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Why not a quantum of any topological genus?

  1. Oct 4, 2005 #1
    Can quanta of unlimited genus exist in theory?
     
  2. jcsd
  3. Oct 4, 2005 #2

    CarlB

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    What a fascinating question. I've only seen finite topologies with finite genus mentioned.

    This brings to mind the tendency of physicists to extrapolate from finite mathematics to infinite.

    Carl
     
  4. Oct 4, 2005 #3
    Can one answer:

    1. What genus does a free electron exhibit?

    2. What genus does an atomically bound electron exhibit?

    3. What genus does an electron sea exhibit?

    4. What genus does an electron in an atomic corral exhibit?

    Otherwise, does the concept of differing topologies not necessarily apply to quanta with their probabilistic manifestation?
     
  5. Oct 5, 2005 #4

    CarlB

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    Hopefully someone who has studied this more will comment. I believe that it is possible to model free electrons, atomic electrons and electron seas without resorting to any topology other than the usual Minkowski, which has genus zero.

    The topology arguments have to do with GR, which can be applied to spaces more complicated than Minkowski. What you're asking, I believe, is how does one combine quantum mechanics with general relativity. Of course no one knows how to do that yet.

    There is an interesting attempt at applying nontrivial topologies to the problem of representing elementary particles. Mark J. Hadley has written a series of articles on the subject, but you should start with his dissertation:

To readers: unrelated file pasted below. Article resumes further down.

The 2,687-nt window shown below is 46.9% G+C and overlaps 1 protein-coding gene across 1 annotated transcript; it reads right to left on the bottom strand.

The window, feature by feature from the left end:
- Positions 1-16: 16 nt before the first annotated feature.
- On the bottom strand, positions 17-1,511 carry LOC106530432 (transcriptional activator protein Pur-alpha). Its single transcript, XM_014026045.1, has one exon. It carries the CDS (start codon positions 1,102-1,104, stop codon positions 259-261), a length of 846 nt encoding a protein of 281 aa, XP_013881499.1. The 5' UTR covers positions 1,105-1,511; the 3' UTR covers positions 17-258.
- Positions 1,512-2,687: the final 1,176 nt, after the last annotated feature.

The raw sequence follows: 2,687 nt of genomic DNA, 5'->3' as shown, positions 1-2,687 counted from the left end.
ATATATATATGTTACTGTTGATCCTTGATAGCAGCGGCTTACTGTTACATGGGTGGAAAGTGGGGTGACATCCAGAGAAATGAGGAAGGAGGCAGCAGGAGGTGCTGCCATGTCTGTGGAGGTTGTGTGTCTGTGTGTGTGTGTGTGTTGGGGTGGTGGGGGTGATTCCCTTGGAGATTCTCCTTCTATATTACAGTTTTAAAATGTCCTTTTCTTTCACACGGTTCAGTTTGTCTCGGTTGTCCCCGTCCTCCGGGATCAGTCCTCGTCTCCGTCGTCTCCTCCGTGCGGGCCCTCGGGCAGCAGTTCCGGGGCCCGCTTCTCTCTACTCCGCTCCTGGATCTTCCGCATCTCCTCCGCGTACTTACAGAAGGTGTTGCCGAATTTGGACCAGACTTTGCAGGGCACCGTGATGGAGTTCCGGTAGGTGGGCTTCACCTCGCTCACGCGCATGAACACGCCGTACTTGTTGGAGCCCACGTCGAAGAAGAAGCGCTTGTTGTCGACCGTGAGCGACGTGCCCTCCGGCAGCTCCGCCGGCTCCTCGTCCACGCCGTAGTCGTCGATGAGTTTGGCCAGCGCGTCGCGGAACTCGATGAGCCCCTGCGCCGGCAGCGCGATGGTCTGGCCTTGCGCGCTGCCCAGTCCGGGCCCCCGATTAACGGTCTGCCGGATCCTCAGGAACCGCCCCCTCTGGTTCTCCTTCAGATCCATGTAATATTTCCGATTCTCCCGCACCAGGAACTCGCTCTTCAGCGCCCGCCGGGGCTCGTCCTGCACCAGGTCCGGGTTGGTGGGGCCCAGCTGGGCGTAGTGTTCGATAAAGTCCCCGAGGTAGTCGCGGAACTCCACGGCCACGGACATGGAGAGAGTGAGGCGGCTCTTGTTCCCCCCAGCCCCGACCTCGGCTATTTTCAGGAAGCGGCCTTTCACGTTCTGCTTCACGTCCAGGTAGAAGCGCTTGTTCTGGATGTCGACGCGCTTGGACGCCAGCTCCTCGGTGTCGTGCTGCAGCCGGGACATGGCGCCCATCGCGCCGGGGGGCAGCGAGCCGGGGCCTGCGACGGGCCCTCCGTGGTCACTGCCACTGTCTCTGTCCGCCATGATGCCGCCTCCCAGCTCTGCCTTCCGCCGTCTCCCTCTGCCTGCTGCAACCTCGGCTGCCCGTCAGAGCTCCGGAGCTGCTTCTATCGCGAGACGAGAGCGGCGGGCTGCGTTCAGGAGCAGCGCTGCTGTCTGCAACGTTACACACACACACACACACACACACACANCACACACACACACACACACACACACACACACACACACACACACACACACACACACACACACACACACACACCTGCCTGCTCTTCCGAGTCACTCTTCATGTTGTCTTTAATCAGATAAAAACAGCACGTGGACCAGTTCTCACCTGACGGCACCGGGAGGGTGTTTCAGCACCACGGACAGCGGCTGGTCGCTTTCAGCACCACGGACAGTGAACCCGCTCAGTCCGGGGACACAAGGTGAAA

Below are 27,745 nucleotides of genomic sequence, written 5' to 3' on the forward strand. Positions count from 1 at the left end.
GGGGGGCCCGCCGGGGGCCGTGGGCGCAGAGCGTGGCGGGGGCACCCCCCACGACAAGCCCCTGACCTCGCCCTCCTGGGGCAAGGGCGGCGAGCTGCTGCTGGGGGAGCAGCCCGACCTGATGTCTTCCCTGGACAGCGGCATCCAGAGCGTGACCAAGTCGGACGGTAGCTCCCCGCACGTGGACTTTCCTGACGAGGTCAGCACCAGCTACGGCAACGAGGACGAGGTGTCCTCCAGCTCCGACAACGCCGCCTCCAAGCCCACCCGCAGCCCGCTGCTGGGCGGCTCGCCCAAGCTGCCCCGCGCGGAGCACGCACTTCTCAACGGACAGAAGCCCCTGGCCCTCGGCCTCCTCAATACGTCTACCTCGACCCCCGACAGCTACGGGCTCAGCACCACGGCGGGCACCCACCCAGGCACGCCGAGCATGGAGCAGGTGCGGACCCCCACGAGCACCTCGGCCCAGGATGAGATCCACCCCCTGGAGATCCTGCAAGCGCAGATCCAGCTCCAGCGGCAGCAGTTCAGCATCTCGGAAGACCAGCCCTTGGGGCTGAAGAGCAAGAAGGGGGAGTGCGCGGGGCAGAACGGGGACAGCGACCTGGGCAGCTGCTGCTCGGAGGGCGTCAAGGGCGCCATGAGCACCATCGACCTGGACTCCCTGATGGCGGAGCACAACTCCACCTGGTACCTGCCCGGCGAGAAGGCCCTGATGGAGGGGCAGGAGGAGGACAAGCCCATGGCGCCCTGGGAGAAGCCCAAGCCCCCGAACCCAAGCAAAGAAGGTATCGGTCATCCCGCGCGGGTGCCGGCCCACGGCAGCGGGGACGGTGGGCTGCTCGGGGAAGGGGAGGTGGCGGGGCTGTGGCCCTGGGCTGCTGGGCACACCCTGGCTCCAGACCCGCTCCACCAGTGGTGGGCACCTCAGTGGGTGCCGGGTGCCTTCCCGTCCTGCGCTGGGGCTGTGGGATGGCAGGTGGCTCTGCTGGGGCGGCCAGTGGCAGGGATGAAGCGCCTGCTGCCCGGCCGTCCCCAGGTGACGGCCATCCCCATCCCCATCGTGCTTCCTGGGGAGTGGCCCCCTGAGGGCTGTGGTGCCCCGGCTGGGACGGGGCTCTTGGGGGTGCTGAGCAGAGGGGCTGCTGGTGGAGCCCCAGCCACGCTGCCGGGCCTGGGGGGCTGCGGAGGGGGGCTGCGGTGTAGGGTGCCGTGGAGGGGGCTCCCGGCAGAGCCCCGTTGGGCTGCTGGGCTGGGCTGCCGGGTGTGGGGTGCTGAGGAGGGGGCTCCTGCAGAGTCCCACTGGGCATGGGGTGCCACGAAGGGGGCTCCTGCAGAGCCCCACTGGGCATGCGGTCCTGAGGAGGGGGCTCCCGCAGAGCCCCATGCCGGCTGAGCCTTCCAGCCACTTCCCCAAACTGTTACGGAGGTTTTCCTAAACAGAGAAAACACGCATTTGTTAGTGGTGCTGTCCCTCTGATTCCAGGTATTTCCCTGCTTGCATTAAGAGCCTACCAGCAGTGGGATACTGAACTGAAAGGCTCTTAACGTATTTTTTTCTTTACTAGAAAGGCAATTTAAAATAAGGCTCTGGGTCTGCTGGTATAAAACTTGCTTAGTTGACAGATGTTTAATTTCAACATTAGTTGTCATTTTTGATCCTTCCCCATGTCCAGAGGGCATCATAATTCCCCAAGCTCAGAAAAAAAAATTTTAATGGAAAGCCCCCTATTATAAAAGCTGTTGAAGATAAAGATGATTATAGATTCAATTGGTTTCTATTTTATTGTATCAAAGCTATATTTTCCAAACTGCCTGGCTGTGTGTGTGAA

http://www.warwick.ac.uk/~phsem/

    Carl
     
  6. Oct 5, 2005 #5
    Wouldn't an inverted infinite quantum well display spacetime properties of topological genus one?

    I wouldn't be surprised if Hadley knows Jeffrey Bub, under whom I took a course on quantum interpretation at UMD, himself a student of Bohm.
     
  7. Nov 2, 2005 #6
    Hi Looren,

    Quantum theory itself takes place on a fixed topological spatial background. What you seem to be asking is wether topology of space can change dynamically in a particle creation/annihilation processes or when particles form a bound state. As just said, this requires that you go beyond conventional quantum theory and actually engage yourself in a specific approach to quantum gravity which allows for topology change. Now, allowing for dynamical topology change in a non perturbative framework is extremely difficult and is not accomplished yet in the form you might imagine yourself (the only paper where one could treat topology change rigorously was in 2-D dynamical triangulations quantum gravity, but there the ``holes´´ are infinitesimally small and extension to higher dimensions and/or finite holes seems unlikely). However, it is possible to unreavel the statistics such particles should satisfy, this is done in 3-D for topological geons by Sorkin, Dowker, Surya et al.

    My opinion about these things is you should first limit yourself to understanding classical/quantum dynamics on the simplest topological background (ie R^4) before you go to such exotic routes (and you will discover that the latter might take you a lifetime!)

    Cheers,

    careful
     
  8. Nov 3, 2005 #7
    And if you or anyone else is interested in discussing any of Hadley's work, you are welcome to do so at the yahoo! group QM_from_GR -- Hadley is one of the active members there ;).

    http://groups.yahoo.com/group/QM_from_GR

    David
     
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